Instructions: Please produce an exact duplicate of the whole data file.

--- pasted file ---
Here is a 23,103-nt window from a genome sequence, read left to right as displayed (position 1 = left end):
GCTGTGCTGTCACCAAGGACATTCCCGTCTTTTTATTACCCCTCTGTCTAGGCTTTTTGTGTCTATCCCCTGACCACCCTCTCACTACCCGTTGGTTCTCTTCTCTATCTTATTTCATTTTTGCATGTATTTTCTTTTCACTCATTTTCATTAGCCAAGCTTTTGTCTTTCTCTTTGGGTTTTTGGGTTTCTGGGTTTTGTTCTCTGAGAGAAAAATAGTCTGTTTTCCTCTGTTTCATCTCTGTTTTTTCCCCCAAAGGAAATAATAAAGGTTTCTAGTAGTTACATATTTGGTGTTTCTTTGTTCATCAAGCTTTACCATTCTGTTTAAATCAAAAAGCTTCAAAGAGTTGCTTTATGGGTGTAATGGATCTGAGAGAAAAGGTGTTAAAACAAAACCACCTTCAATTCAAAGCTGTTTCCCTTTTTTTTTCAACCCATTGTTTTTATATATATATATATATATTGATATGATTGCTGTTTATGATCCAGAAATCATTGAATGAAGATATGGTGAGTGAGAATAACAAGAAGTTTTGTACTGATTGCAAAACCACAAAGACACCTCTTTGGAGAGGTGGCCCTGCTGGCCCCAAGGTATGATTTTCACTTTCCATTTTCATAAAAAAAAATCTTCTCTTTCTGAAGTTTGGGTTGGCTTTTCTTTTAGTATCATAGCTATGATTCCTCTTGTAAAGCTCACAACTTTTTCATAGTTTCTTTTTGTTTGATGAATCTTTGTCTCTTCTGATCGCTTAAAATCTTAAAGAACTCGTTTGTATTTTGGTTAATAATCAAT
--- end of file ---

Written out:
Here is a 23,103-nt window from a genome sequence, read left to right as displayed (position 1 = left end):
GCTGTGCTGTCACCAAGGACATTCCCGTCTTTTTATTACCCCTCTGTCTAGGCTTTTTGTGTCTATCCCCTGACCACCCTCTCACTACCCGTTGGTTCTCTTCTCTATCTTATTTCATTTTTGCATGTATTTTCTTTTCACTCATTTTCATTAGCCAAGCTTTTGTCTTTCTCTTTGGGTTTTTGGGTTTCTGGGTTTTGTTCTCTGAGAGAAAAATAGTCTGTTTTCCTCTGTTTCATCTCTGTTTTTTCCCCCAAAGGAAATAATAAAGGTTTCTAGTAGTTACATATTTGGTGTTTCTTTGTTCATCAAGCTTTACCATTCTGTTTAAATCAAAAAGCTTCAAAGAGTTGCTTTATGGGTGTAATGGATCTGAGAGAAAAGGTGTTAAAACAAAACCACCTTCAATTCAAAGCTGTTTCCCTTTTTTTTTCAACCCATTGTTTTTATATATATATATATATATTGATATGATTGCTGTTTATGATCCAGAAATCATTGAATGAAGATATGGTGAGTGAGAATAACAAGAAGTTTTGTACTGATTGCAAAACCACAAAGACACCTCTTTGGAGAGGTGGCCCTGCTGGCCCCAAGGTATGATTTTCACTTTCCATTTTCATAAAAAAAAATCTTCTCTTTCTGAAGTTTGGGTTGGCTTTTCTTTTAGTATCATAGCTATGATTCCTCTTGTAAAGCTCACAACTTTTTCATAGTTTCTTTTTGTTTGATGAATCTTTGTCTCTTCTGATCGCTTAAAATCTTAAAGAACTCGTTTGTATTTTGGTTAATAATCAAT